The example above is more often seen where a patient does a “corner consult” with a physician and is injured relying on that advice, but it has happened to a couple of pharmacists.  Yes, the pharmacist is liable here.  The place of the counseling is not important; neither is the fact that this is not at the pharmacy but at a dinner party.  The law holds that when a professional accepts a duty, no matter where, the duty must be fulfilled as if the pharmacist were behind the prescription counter.

 

Example: Patient presents a prescription for acetaminophen with codeine and accepts the offer to counsel.  Patient is warned not to mix the medication with alcohol but does so anyway and is injured.  At trial pharmacist shows that he warned against mixing the two but patient is able to prove the pharmacist did not cover other provisions of the counseling criteria.

 

I bring this example up to show you a twist on the situation.  Here, the pharmacist is not liable.  The court would hold that the failure to fully counsel is “no harm, no foul” as the lack to fully counsel has no effect on the issue before the court.  However, a complaint to the board of pharmacy could still see the pharmacist sanctioned for failing to fulfill a duty, the court’s holding notwithstanding.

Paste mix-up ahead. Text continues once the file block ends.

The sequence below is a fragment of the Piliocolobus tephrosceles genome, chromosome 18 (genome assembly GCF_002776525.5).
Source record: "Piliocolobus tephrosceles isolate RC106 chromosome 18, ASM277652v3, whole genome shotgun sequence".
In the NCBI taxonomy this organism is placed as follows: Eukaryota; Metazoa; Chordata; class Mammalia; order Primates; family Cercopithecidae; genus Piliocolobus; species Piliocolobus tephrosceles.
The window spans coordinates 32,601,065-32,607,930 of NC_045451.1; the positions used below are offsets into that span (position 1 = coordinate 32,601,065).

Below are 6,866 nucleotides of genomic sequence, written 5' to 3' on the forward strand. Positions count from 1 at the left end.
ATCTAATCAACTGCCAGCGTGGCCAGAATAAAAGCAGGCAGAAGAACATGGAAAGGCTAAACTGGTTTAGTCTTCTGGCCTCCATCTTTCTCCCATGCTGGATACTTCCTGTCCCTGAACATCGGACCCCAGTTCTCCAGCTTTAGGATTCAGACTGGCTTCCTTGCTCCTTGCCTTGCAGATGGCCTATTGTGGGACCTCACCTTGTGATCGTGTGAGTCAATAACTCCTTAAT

Some states are playing with the concept of pre-emptive counseling, where a pharmacist would relate an important fact about a drug and then offer counseling.  “Sir, you will be taking metronidazole.  You should avoid all forms of alcohol while taking this.  Now, do you have any questions about your medication?”  “Your prescription today is for amoxicillin.  Make sure to take it until it is all gone.  Now, do you have any questions about your medication?”  Pre-emptive counseling is not in KY and most states.  Phrased as above, this meets the legal requirement, as the pre-emptive statement is followed by the offer to counsel.  However, if there is no offer included, the pharmacist has pre-emptively assumed the duty to counsel and must do so fully, covering all the required criteria.

 

Counseling on prescriptions is an important duty for pharmacists, and this importance has not shrunk even though many pharmacists today have problems finding the time to adequately counsel those patients who request such.  Pharmacists should keep in mind that boards do not consider being busy as an excuse for failing to offer or to counsel.  There are as many pitfalls to this duty as there are rewards.